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timtyler comments on Worse Than Random - Less Wrong

25 Post author: Eliezer_Yudkowsky 11 November 2008 07:01PM

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Comment author: timtyler 23 January 2010 10:03:37PM 2 points [-]

That's an "improvement" that's unlikely to happen before universal heat death.

Improving an algorithm by adding randomness is simple in many cases - while improving it further may be totally impractical and ineffectual.

Comment author: Eliezer_Yudkowsky 23 January 2010 10:27:51PM 2 points [-]

Certainly. That, however, is a mere matter of limited computing power, not of theory.

Comment author: timtyler 23 January 2010 11:09:49PM *  4 points [-]

The uncertainty principle would appear to represent a problem for the thesis. Secure hardware random number generators are "really difficult" to predict. That appears to be a case where you can't - in practice - beat a random strategy - whereas a random strategy beats all kinds of stupid strategies.

The "any algorithm that can be improved by randomization" is redundant - and does no useful conceptual work. Idiotic algorithms that can be improved by adding randomness are two-a-penny.

The "can always be improved further by derandomization" is not true - in practice. Sometimes, you just can't find a way to do any better than the random algorithm.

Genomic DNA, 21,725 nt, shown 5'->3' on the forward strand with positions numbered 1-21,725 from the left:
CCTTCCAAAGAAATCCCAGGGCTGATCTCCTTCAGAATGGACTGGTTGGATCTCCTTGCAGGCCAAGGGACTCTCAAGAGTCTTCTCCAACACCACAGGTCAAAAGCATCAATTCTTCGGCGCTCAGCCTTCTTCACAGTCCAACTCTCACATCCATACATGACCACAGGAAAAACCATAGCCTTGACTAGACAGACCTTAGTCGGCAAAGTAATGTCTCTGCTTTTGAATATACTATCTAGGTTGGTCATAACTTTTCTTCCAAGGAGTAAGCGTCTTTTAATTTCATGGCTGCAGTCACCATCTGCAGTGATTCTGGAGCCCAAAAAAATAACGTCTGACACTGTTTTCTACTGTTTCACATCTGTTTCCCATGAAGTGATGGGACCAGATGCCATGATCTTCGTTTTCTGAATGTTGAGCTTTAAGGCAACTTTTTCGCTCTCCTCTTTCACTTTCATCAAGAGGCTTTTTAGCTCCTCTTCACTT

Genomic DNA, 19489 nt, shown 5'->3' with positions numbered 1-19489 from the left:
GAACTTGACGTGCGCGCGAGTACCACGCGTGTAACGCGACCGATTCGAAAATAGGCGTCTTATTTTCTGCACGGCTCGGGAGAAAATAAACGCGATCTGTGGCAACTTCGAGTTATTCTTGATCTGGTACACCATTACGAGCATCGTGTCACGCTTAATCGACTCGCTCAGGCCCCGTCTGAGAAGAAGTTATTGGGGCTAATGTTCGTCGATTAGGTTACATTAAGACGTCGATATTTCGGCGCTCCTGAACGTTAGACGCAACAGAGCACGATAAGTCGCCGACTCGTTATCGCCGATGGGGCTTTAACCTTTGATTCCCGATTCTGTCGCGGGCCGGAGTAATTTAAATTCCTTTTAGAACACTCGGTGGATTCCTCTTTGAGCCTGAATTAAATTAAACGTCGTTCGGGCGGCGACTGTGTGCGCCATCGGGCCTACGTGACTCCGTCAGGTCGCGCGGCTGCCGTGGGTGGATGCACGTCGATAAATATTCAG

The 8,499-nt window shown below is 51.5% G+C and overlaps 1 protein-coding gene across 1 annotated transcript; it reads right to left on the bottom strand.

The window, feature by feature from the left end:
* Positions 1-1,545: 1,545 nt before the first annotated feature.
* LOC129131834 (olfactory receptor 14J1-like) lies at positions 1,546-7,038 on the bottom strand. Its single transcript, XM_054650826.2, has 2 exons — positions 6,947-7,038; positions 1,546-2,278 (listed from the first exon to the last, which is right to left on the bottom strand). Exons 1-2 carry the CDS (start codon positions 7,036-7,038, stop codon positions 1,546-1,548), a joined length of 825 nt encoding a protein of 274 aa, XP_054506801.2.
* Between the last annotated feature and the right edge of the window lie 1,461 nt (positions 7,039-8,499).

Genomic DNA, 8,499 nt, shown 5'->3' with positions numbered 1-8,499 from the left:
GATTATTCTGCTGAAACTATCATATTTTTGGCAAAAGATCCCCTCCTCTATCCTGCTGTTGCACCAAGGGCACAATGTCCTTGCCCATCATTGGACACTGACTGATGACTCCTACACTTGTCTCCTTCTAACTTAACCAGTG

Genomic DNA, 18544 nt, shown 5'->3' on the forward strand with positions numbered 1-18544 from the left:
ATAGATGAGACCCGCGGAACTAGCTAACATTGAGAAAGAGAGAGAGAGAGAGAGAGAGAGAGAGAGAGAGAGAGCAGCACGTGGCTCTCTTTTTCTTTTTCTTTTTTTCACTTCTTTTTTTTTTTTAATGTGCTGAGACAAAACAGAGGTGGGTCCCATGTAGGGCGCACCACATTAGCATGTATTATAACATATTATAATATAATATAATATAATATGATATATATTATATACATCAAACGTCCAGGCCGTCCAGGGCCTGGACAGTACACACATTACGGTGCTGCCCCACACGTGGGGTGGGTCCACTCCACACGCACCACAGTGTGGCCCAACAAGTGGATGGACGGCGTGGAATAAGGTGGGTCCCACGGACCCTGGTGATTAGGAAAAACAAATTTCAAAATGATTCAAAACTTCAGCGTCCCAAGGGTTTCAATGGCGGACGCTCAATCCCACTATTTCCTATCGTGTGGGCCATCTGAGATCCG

I think the correct principle in this area is that a deterministic algorithm can always do at least as well as a random one - provided its workings can be kept secret.

The main problem case for this principle occurs when you face an opponent with a lot of resources and cryptographic skills - but with sufficient care you should be able to keep them busy until the universal heat death.

Comment author: Tyrrell_McAllister 23 January 2010 10:34:57PM *  5 points [-]

I think that this is a better de-randomization: Presumably there is some set S of numbers that have been observed to pass Diehard tests reliably. The de-randomized algorithm is simply to read off S. Computationally, this is cheaper than generating your own random set and reading it off.

ETA: And, if I'm not mistaken, if S has already been observed to pass Diehard tests reliably, then it is even more likely to pass them in the future than is a newly generated random set.